Start:  After we have them in a great stance and we have perfect alignment, they are ready to take the first action movement. If that is a power clean, then have them keep that stance and alignment set and work on vertical shin angles. This is done, so their start produces force through the heels and extends through the toes. If it is a squat, they are set and aligned to perform an effective squat. If it is a bench press, we lay them on the bench, feet are still pulled back under the hips, and it becomes a total body lift with five points of pressure:  1. Feet pressure, 2. Butt on bench pressure, 3. Upper back on the bench pressure, 4. Head on the bench pressure and 5. Grip placement on the bar pressure. If it is a plyometric movement, we put them in the same power stance and alignment with hips back. If we are doing starts and our hand is on the ground, we stagger the stance aligned with hand placement on the ground. If the right hand is down, then the right foot is back. If the left hand is down, the left foot is back. But we emphasize the same downward force on both feet no matter what hand is down.

Assignment:  For the power clean, what is our assignment? To get the weight off the ground and in a catch position safely and effectively. The squat is to get to down to parallel and stand back up with the weight. The bench press is to take weight from rack to chest and back to the rack safely and effectively. A great resource to use to determine if you are doing the lifts safely and effectively is through the Collegiate Strength and Conditioning Associations (CSCCa) website.  The web address is www.cscca.org. Click on resources and Coach Greg Werner does an excellent job outlining the primary and secondary purposes of the lift, starting procedures, equipment set up, and assignment of the lift.  

In conclusion, I enjoy coaching my kid’s sports teams.  These include basketball, baseball, football, and soccer. My daughter has also participated in dance and gymnastics, while my son has participated in martial arts. The thing that is always true in all of these, is having the capability to bend, balance, move, and hold a stable position. As well as discipline, accountability, diligence, and hard work.  I enjoy when we gravitate to the garage as a family and I get to teach them how to squat, dead lift, flex bar jammer, and bench press. My wife usually comes as well and we turn it into a family affair. This allows us to make memories together. These baby steps of work will payoff strong in the years to come.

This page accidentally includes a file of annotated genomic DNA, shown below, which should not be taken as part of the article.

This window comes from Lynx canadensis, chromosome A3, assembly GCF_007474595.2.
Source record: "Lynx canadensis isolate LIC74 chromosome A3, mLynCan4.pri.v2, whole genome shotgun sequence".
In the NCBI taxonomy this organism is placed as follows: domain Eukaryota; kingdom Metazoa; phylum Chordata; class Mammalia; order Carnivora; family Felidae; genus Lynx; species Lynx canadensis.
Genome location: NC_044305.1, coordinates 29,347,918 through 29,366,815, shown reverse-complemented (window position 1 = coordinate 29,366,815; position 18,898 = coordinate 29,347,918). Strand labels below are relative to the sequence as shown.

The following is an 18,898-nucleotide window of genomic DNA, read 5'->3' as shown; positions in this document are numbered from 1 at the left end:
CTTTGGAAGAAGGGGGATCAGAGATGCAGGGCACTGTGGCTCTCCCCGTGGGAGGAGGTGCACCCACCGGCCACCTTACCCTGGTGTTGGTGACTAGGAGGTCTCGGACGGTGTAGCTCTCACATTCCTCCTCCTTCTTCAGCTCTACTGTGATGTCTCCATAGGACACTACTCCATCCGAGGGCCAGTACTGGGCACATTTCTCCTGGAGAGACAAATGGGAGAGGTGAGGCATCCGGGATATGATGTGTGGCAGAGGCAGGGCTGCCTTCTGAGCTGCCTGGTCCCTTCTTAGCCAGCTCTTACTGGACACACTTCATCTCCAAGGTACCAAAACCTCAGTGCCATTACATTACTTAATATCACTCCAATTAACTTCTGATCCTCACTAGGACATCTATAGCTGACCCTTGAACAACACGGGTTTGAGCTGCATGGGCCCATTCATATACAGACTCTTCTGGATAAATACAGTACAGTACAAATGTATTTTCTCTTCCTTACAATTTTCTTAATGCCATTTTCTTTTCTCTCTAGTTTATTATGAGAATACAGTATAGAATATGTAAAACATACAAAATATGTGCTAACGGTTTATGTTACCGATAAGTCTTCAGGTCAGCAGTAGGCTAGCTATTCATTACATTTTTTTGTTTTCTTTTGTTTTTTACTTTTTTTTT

Thanks for reading! Stick around for the next edition of Coaches Corner every other Wednesday.
About  The Author 
David Abernethy is currently the assistant athletic director of strength training & conditioning at Furman Unversity. He is a certified member of the Collegiate Strength and Conditioning Coaches Association, the National Strength and Conditioning Association, the National Association of Speed and Explosion, and is recognized by the American Fitness Professionals Association as a Certified Sports Nutrition Consultant.  Abernethy is married to the former Kelli Iddings of Denver, N.C., and the couple has a daughter, Madilyn, and a son, Brooks David.